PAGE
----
June 3, 2011,
Customers visiting the second-floor Tea Shop are first enticed by the tabletop assortment on the main level.
By Allison Zisko
Winning a James Beard Award is a fabulous honor on its own; having it lead to increased traffic in your tabletop store is the sweetest icing on the cake.
Sam Watts, president and CEO of Milwaukee specialty store George Watts & Son, which includes the award-winning Tea Shop, is enjoying the attention and increased publicity his family-owned business is receiving after having accepted the America's Classic Award from the James Beard Foundation in New York last month. The America's Classic Award recognizes locally owned restaurants with "timeless appeal," serving "quality food that reflects the character of their community," according to the Foundation. The George Watts Tea Shop, located on the second floor above an expansive tabletop floor, fits the bill perfectly. It has served as a Milwaukee institution to generations, many of whom come to celebrate birthdays, anniversaries, bridal and baby showers, or simply a great meal under the direction of executive chef Jason Stevens.
The recognition has reminded many Milwaukee residents of the treasure in their midst; it has also drawn many newcomers.
"It's nice to be recognized with the elite," said Watts in the days after receiving the award. "I think the prestige is not lost in Milwaukee. A lot of people recognize it. They feel they are part of the award, and they should. This is a tremendous award. We are so honored. It's been great for business, especially in these hard times."
In the first month surrounding the announcement of the award, Tea Shop revenue spiked 40 percent, according to Watts, while tabletop sales increased as well, though not by the same percentage. The Tea Shop, which welcomes 100 to 200 people through its doors each day, "has been a boon to sales in the tabletop arena," Watts said.
The store generates roughly $2.5 to $3 million annually; the Tea Shop traditionally accounts for $350,000 of that, Watts said, and he hopes to break the $400,000 plateau this year. "Both businesses are very seasonal and their high income months do vary a little," he added. "All in all though, it's plain to see that when the store is doing well, the Tea Shop is doing well. They go hand in hand."
The tabletop floor has been undergoing a transformation since Watts, a fifth-generation family member, took the helm about four years ago. Long-known for being a high-end, luxury store, the 140-year-old retailer is revered by a loyal clientele, "but we weren't meeting everyone's needs," Watts said. There are still a lot of people who are willing to pay handsomely for beautiful pieces, he said, "but not everyone wants an $850 salad bowl." Watts' goal since becoming CEO has been to tailor the assortment to appeal to a broader range of customers. He and his staff identified the luxury brands they wanted to retain, pared back items and then began to layer in vendors "with great design and quality, but more affordable prices." Some of those vendors include Simon Pearce, Nambe, Juliska, Nuance and Two's Company. These brands sit well with the likes of Steuben, Herend, Royal Crown Derby and Christofle.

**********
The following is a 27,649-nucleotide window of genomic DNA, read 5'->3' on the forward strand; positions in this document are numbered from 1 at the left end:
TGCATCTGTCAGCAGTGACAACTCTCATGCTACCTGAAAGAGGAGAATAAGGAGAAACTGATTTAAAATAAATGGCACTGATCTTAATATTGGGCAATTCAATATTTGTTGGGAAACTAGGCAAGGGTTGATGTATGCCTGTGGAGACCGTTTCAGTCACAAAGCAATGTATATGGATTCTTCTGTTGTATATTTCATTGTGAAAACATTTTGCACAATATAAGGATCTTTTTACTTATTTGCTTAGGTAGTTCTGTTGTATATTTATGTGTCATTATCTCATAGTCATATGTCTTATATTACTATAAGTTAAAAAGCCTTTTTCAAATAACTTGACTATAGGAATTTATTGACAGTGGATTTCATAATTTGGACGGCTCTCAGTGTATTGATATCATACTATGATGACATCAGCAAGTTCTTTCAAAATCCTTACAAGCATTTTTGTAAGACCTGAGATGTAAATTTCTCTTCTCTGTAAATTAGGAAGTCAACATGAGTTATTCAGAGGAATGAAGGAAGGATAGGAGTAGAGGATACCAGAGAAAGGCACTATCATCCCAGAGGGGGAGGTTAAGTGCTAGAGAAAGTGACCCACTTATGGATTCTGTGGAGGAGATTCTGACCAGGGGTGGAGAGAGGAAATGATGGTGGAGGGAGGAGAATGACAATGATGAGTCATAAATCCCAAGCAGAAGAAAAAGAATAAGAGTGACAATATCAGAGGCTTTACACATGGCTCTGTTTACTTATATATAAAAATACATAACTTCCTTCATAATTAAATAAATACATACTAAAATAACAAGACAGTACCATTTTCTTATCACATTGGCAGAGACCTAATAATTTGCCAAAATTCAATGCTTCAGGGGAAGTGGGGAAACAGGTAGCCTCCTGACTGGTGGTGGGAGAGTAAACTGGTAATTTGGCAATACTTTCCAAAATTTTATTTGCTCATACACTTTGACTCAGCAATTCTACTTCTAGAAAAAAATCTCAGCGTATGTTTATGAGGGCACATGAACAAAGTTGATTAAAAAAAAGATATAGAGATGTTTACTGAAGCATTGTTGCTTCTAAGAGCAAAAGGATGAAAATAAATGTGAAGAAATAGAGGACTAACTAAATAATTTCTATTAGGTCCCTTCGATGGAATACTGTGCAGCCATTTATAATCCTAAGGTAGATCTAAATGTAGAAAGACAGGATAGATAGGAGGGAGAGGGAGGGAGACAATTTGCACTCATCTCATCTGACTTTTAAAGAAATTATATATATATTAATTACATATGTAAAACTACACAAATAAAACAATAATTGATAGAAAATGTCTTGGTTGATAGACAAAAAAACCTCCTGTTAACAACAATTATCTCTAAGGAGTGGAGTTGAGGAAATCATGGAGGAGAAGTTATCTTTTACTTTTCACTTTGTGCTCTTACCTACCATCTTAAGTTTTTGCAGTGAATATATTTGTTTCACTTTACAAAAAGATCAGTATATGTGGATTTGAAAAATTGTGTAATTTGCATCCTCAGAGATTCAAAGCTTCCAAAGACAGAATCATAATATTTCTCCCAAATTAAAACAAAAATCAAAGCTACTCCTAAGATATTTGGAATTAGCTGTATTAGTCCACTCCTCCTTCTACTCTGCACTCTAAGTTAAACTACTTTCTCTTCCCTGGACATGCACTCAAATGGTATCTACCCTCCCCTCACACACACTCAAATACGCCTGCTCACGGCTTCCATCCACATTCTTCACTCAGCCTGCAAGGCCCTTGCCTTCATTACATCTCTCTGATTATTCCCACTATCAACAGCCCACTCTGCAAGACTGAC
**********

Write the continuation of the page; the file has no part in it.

This blending of brands gave the merchandising team at George Watts a creative jolt and sparked interest among not only new, younger shoppers but established ones as well, Watts said. They are helped by a top-notch merchandising strategy. "The presentation and layout of the store is specifically done to give people ideas of what they want to do at home," Watts said.
In terms of social networking, "we are everywhere," according to Watts--Facebook, Twitter, Foursquare--holding special contests and email campaigns and Tweeting specials and events. "We really invested the time and energy in that arena," Watts said. "In every format and venue, we are out there in the digital world." The store currently operates two websites--one for e-commerce, one for bridal registries--but plans to merge them.
After going through the same dry period as other specialty stores across the country (George Watts got more competitive by extending store hours, and leaner by reducing its staff while using technological tools more efficiently in ordering), Watts' sales strategy is measured and realistic. "Our goal is to improve each month on the last month. You can't look at the numbers from 1999, it's not the same business.
"When the Tea Shop is up, you see the store going up. It's a great omen for us, heading into the bridal season." And, being a fourth quarter-driven business and one that prides itself on superior customer service and product and price guarantees, the best may be yet to come. "This is great--we are building momentum," Watts said. "The outlook is not as grim as it was two or three years ago. The outlook is positive, and now with the restaurant [winning a prestigious award], the sky's the limit."